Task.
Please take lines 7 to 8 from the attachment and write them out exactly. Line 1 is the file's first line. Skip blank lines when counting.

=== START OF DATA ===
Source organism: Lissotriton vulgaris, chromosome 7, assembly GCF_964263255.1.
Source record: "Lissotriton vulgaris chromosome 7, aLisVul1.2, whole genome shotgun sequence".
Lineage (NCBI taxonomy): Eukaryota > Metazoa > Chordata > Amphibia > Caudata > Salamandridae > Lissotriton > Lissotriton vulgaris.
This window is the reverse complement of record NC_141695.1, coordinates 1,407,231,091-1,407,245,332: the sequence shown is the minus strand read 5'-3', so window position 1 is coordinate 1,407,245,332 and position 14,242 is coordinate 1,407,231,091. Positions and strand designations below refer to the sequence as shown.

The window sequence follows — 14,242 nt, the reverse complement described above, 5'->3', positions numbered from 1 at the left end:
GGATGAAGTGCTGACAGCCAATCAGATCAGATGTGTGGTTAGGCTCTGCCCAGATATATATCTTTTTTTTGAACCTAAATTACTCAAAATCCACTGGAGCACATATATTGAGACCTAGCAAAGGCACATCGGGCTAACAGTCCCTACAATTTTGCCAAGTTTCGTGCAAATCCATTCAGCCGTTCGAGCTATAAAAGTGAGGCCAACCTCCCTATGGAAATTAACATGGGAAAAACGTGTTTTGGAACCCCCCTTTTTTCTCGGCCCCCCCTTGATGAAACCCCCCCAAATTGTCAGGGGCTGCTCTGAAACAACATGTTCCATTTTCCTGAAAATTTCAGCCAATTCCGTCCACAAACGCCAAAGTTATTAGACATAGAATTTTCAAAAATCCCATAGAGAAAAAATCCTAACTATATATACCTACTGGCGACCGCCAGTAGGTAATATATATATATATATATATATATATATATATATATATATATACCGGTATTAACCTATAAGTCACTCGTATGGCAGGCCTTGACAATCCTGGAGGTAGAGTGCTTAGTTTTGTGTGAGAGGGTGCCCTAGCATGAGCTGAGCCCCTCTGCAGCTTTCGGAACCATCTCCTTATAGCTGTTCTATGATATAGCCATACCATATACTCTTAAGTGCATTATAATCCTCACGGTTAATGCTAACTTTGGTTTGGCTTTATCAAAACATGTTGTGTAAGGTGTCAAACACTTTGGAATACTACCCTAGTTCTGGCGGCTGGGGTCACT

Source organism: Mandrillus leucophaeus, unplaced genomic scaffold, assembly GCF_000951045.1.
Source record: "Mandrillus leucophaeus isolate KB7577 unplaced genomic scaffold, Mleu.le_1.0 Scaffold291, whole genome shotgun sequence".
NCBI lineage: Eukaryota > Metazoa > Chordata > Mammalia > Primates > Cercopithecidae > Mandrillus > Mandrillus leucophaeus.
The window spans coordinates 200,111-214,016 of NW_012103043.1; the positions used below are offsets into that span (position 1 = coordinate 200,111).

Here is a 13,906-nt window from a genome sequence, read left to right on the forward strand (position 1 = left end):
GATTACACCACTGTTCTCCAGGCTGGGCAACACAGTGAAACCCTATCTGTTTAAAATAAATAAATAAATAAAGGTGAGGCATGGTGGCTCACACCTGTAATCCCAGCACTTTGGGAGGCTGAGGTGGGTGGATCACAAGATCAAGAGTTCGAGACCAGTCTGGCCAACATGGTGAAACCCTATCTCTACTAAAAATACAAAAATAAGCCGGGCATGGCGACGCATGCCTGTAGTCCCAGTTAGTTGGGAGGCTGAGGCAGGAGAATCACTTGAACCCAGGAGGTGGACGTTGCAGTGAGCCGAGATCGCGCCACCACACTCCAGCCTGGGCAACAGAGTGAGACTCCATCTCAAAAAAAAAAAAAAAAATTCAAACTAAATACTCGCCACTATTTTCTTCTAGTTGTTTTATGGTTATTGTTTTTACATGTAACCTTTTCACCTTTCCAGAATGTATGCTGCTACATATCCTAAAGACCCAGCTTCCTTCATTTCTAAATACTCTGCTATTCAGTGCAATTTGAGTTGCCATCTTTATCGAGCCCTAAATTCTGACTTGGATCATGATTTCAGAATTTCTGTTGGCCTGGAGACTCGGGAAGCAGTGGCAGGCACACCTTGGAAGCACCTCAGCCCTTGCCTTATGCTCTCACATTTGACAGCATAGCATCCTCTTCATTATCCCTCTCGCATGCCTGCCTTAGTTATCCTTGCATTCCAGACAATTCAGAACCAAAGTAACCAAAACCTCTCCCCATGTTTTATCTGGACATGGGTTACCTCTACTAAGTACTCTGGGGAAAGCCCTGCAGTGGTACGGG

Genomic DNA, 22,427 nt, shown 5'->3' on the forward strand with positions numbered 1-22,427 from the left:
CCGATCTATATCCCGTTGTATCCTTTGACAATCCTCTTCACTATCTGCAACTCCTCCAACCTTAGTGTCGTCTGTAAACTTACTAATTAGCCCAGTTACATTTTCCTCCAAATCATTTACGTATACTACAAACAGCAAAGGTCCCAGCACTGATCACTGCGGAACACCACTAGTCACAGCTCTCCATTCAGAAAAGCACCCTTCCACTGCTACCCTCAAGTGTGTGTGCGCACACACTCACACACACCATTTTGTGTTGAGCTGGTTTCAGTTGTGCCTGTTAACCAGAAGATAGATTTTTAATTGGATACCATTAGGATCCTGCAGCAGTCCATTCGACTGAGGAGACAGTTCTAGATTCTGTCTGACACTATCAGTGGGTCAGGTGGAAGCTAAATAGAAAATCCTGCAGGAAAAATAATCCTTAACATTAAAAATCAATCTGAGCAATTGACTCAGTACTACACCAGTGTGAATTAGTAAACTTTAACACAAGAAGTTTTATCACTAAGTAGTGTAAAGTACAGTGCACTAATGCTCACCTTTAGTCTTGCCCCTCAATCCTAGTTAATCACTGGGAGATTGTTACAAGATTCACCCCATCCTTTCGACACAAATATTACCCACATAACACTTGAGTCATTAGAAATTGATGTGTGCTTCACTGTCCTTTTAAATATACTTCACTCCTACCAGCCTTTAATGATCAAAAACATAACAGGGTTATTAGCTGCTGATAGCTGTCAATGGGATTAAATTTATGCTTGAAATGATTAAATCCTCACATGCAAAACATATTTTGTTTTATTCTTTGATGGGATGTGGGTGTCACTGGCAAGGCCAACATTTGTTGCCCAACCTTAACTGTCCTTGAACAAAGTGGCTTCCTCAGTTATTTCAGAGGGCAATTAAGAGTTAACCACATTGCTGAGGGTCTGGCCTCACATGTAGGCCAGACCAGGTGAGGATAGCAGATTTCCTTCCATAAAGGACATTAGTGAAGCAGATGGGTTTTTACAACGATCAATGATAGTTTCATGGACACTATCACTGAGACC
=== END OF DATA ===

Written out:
Source organism: Mandrillus leucophaeus, unplaced genomic scaffold, assembly GCF_000951045.1.
Source record: "Mandrillus leucophaeus isolate KB7577 unplaced genomic scaffold, Mleu.le_1.0 Scaffold291, whole genome shotgun sequence".